The team also adjusted the project’s ongoing WASH activities to integrate COVID-19 messaging and conducted additional training – switching to remote platforms when needed - to cascade information and guidance to local governments, project staff, teachers, Village Health Committees

Further outreach activities are planned to target local governments, teachers, volunteers, and workers in the services sector (drivers, waiters, hairdressers, social workers) making use of the campaign tools.

‘Glow germ’ demonstration to sensitise about the importance of handwashing with soap, Ak-Bulak Village School, Issyk-Kul region, Kyrgyz Republic


Q3: Give us an example of how you’ve overcome challenges in implementing this program.

A: Coordination was a challenge when COVID-19 surfaced. Thanks to the project team’s capacity to efficiently engage with key Ministries, the lead agency for health communication and other development partners a coherent plan and set of activities could be developed rapidly. Lack of awareness about COVID-19 preventive measures among healthcare workers was a big challenge at the start of the pandemic. But in a short period of time, the project team developed a set of concise technical guidance on COVID-19 prevention and the Ministry of Health’s Republican Centre for Health Promotion and Mass Communication is disseminating those to all healthcare workers and providing training to ensure they are understood.

Video on ‘Reducing Social Stigma during COVID-19’ subtitled in English, National Communication Campaign, Kyrgyz Republic


Q4: Any feedback you’ve received from the communities?

A:  We’ve been engaging with communities mainly through Village Health Committees and local governments and institutions, including schools and healthcare facilities. In many areas , Village Health Committees, in partnership with local governments, have set up volunteer centers where people can seek information about COVID-19, ask questions, and provide feedback and comments. Anecdotal feedback has been mainly positive, especially on availability of clear materials to inform their community about COVID-19 and preventive behaviors.

We’ve also received positive feedback from several teachers and local governments, specifically on COVID-related WASH programs and training at schools. They told us that improvements of WASH facilities in schools have had a positive impact on strengthening handwashing and hygiene behaviors at school and at home. Girls and children with disabilities have also benefited due to the inclusive design of these facilities.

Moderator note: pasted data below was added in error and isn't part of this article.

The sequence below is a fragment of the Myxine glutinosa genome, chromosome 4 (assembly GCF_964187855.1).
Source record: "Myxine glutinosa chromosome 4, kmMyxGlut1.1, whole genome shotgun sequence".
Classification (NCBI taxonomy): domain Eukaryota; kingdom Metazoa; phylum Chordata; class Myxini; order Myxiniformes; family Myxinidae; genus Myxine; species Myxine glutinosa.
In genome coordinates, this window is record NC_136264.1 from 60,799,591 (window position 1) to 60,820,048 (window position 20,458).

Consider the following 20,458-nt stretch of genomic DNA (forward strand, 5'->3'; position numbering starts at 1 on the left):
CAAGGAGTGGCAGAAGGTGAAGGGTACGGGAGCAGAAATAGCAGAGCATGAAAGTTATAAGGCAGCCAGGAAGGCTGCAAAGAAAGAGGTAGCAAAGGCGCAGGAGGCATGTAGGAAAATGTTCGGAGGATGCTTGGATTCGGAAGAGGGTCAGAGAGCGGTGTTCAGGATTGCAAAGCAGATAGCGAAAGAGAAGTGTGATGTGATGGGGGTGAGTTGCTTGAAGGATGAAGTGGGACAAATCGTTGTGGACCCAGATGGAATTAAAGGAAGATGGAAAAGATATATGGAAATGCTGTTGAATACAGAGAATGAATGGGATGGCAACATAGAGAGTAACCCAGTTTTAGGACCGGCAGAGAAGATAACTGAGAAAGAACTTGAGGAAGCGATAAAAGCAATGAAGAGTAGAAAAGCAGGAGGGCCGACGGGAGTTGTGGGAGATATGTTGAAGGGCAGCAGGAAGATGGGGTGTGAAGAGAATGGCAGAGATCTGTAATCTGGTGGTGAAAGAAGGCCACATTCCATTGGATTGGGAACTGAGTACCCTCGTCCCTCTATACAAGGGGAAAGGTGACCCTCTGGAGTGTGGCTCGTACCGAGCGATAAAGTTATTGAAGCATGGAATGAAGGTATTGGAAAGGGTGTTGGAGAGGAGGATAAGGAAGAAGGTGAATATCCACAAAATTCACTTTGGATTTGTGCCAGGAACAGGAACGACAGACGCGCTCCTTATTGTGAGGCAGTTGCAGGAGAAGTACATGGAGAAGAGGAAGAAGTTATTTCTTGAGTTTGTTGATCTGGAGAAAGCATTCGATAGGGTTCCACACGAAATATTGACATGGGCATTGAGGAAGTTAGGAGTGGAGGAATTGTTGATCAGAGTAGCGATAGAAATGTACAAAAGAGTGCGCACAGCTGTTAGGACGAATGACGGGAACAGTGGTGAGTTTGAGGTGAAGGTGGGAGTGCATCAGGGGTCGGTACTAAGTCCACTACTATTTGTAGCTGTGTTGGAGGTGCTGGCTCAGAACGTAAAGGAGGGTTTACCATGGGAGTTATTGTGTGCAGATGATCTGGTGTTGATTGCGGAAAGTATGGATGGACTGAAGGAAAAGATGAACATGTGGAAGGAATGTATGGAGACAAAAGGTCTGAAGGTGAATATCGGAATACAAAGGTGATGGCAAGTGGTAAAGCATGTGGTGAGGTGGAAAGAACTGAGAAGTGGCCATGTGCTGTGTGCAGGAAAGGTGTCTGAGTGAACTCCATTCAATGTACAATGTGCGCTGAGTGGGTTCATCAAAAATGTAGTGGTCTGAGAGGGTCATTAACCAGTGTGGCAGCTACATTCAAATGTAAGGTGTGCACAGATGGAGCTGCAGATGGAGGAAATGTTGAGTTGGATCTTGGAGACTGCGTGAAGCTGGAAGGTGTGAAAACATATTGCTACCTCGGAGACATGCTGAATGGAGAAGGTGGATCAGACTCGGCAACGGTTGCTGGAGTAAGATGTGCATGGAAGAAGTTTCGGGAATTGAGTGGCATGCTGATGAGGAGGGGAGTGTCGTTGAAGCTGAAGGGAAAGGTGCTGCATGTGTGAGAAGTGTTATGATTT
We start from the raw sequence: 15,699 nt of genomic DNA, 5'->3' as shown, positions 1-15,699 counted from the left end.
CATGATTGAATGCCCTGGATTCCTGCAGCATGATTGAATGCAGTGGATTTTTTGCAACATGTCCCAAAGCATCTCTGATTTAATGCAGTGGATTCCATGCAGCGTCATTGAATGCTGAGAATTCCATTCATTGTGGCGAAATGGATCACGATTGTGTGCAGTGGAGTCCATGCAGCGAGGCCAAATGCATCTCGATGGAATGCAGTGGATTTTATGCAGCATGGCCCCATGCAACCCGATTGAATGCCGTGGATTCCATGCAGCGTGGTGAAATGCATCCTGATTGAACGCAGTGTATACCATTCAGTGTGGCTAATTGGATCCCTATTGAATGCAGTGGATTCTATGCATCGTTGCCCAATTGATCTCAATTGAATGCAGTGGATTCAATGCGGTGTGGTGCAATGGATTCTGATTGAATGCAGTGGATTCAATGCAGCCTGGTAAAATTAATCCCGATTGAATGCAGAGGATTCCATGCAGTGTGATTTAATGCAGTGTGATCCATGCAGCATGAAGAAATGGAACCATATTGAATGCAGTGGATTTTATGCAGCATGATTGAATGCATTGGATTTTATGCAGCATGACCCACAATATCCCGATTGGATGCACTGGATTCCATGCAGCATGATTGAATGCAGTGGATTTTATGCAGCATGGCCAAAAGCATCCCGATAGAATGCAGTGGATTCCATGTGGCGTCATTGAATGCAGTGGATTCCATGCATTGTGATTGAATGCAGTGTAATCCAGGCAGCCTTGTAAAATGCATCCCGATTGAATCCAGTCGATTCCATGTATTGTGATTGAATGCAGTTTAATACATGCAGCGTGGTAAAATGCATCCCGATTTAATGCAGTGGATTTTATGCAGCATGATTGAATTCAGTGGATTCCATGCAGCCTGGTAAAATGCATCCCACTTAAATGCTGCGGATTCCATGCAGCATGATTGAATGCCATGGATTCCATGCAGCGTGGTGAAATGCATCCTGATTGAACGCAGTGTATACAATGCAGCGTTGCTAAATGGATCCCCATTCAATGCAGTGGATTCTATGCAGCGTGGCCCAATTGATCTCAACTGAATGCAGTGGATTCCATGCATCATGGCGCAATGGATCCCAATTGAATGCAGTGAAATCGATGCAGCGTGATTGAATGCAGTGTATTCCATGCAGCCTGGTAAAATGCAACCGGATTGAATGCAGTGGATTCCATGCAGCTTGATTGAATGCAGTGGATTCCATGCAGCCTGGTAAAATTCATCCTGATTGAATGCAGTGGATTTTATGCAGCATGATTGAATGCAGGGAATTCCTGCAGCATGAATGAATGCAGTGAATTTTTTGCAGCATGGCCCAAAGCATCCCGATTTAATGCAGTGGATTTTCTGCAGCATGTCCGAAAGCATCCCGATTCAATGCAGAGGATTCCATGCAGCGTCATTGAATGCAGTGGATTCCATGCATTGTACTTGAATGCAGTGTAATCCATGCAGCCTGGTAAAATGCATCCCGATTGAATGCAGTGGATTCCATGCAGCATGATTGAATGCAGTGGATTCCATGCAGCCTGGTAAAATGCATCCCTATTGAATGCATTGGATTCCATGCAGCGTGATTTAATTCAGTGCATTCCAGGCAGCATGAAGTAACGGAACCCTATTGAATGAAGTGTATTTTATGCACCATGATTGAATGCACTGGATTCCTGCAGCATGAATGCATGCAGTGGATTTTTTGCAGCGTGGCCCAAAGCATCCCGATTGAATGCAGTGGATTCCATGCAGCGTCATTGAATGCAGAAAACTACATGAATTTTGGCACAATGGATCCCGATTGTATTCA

Q5: Any takeaways and lessons to share with others who are also working on COVID-19 response?

A: As part of this collaboration, agreeing on a common COVID-19 communication action plan has been important for the agency to prioritize activities, mobilize resources from different partners and projects, and avoid duplication of efforts. For example, the World Bank-funded Health Emergency response project is now providing further support to the Republican Centre for Health Promotion and Mass Communication on digital communication and on-line citizen engagement to help bring the pandemic under control.

At the implementation level, encouraging and supporting community engagement initiatives through trained Village Health Committees has proved successful in disseminating COVID-19 prevention messages and in fostering local adaptation and resilience to the pandemic. Throughout the country, there are more than 1,600 Village Health Committees, long-established as a trusted medium of communication. Relying on these existing local networks has been crucial in helping  reach communities more rapidly and effectively.

Video-tutorial on Guidance for persons interacting with the population during COVID-19, intended for volunteers, local authorities and employees, subtitled in English, Krygyz Republic




Susanna Smets

Senior Water Supply and Sanitation Specialist

Togzhan Alibekova

Water Resources Management Analyst, World Bank

Aidai Bayalieva

Environmental Specialist, World Bank